clear

Subscribe

Recent Posts

clear

Categories

clear
Wednesday, 2 December 2009
How The Lion In "The Lion & Albert" Got His Name
Share
clear

Marriott Edgar (1880-1951), born George Marriot Edgar in Kirkcudbright, Scotland, was a poet, scriptwriter and comedian best known for writing many of the monologues performed by Stanley Holloway, particularly the 'Albert' series. In total he wrote 16 Stanley Holloway monologues, whilst Holloway himself wrote only 5.

His parents were Jennifer nee Taylor, a native of Dundee, and Richard Horatio Edgar, only son of Alice Marriott, (Mrs. Robert Edgar), proprietor of the Marriott family theatre troupe; Richard had two sisters, Grace, and Adeline Marriott. All took their stepfather's surname, Edgar.

Richard and Jenny married in March 1875, with Richard being unaware that he had fathered an illegitimate namesake son, Richard Horatio Edgar Wallace, with his "honorary sister", widowed actress Mrs Mary Jane "Polly" Richards, after a brief sexual encounter when they were both extremely drunk at a back-stage party. Polly had invented an obligation in London to hide her pregnancy and give birth in secret. This son became the famous journalist, novelist, playwright and screenplay writer Edgar Wallace.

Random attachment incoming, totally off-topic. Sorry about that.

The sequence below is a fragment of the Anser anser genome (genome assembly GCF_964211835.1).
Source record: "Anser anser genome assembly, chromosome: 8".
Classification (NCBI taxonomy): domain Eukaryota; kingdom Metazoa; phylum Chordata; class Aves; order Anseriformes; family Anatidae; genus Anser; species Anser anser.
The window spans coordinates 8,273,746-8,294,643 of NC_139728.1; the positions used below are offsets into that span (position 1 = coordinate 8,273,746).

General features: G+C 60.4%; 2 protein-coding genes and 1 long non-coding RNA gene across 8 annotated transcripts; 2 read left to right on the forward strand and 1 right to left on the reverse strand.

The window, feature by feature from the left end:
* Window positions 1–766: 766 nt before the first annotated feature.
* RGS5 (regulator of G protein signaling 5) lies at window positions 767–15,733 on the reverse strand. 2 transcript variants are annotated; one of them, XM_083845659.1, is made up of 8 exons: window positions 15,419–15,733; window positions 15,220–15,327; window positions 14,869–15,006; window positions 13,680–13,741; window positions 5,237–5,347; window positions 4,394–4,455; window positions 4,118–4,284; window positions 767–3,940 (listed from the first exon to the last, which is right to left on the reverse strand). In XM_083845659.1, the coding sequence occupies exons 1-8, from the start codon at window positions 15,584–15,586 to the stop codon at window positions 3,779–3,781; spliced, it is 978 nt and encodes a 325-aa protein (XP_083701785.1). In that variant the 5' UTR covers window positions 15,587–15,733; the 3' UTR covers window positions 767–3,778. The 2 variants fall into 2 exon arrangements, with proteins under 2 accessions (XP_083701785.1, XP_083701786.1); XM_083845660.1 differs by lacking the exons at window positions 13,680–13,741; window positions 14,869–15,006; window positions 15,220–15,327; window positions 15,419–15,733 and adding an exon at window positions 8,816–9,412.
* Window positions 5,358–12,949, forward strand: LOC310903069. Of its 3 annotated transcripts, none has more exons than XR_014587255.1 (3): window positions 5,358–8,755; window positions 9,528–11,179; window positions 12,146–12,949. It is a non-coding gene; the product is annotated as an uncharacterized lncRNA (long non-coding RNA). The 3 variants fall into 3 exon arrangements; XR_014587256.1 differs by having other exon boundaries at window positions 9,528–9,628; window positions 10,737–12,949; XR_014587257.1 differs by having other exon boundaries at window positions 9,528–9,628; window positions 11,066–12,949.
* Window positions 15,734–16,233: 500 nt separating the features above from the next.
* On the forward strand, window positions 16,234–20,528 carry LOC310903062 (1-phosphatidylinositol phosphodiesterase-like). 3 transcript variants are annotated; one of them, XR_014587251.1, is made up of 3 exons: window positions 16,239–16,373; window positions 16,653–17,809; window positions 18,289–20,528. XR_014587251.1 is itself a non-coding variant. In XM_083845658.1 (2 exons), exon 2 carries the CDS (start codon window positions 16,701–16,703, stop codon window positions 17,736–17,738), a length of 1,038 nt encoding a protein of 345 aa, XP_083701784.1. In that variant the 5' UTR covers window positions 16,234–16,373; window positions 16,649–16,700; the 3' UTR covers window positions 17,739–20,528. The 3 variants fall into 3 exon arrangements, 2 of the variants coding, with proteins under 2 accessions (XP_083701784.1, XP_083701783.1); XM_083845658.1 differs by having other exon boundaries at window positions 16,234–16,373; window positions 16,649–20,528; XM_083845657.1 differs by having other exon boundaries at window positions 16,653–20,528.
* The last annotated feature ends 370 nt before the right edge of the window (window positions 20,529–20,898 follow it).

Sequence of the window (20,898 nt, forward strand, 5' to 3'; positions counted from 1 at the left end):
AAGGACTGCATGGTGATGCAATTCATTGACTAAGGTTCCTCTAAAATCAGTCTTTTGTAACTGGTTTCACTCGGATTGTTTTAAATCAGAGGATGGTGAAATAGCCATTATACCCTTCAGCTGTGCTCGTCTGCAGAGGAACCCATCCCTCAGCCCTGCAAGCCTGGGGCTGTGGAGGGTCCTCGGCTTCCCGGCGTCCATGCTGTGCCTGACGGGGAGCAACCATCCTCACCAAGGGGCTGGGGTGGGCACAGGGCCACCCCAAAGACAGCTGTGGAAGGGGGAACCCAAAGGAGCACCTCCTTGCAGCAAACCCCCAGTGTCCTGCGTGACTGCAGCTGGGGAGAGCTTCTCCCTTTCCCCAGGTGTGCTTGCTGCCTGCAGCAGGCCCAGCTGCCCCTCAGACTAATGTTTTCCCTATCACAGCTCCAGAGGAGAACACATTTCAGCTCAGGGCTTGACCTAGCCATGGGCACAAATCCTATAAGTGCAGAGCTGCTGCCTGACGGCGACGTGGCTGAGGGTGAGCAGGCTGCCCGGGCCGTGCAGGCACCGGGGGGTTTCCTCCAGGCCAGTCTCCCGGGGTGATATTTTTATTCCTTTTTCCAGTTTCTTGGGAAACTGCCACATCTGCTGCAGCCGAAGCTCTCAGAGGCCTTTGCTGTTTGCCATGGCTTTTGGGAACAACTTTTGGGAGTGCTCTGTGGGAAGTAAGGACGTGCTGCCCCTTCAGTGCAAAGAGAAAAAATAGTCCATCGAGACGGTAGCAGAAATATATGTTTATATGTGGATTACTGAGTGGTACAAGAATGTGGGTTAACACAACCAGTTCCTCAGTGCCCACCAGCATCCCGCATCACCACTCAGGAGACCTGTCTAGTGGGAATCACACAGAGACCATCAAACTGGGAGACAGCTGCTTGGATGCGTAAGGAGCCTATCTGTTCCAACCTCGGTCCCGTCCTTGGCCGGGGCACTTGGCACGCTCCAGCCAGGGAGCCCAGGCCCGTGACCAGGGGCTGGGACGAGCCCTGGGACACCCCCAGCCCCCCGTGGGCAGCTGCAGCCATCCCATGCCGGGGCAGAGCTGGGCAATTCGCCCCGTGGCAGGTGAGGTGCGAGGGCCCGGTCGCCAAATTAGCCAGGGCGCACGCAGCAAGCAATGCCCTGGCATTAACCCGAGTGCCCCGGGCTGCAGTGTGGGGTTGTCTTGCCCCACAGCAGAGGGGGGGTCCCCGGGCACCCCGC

George Marriott Edgar was five years younger than his elder paternal half-brother. He was a talented performer, poet and writer in his own right, and excelled once he had joined up with Holloway. They went to Hollywood at the start of the 1930s, Edgar having dropped his first name for his "professional" appellation of Marriott Edgar. During the few months of 1931-1932, the two half-brothers, Marriott Edgar and Edgar Wallace encountered each other in Los Angeles. Wallace had learned of his paternal semi-siblings' existence from his niece, Miss A Grace Donovan, who was the only child of his only maternal semi-sibling, Polly Richards' daughter, Mrs Josephine Catherine Richards Donovan (1868-1894). However, there is only evidence of him definitely meeting Marriott Edgar.

When Marriott Edgar wrote his most famous The Lion & Albert monologue, he named the lion Wallace in what is now generally recognised to be a fraternal in-joke nod to his brother. Marriott outlived Edgar Wallace by 19 years.

clear
Posted on 12/02/2009 9:04 PM by Hugh Fitzgerald
Comments
2 Dec 2009
Send an emailMary Jackson

The Lion, or, Albert's nightmare on mane street here.



2 Dec 2009
Hugh Fitzgerald

Kirkcudbright has appeared only once before, amazingly, at NER, right here.

Albert, on the other hand, with or without the lion, has appeared many times, and the lion, with or without Albert, has also been a feline, one might say,  too frequent.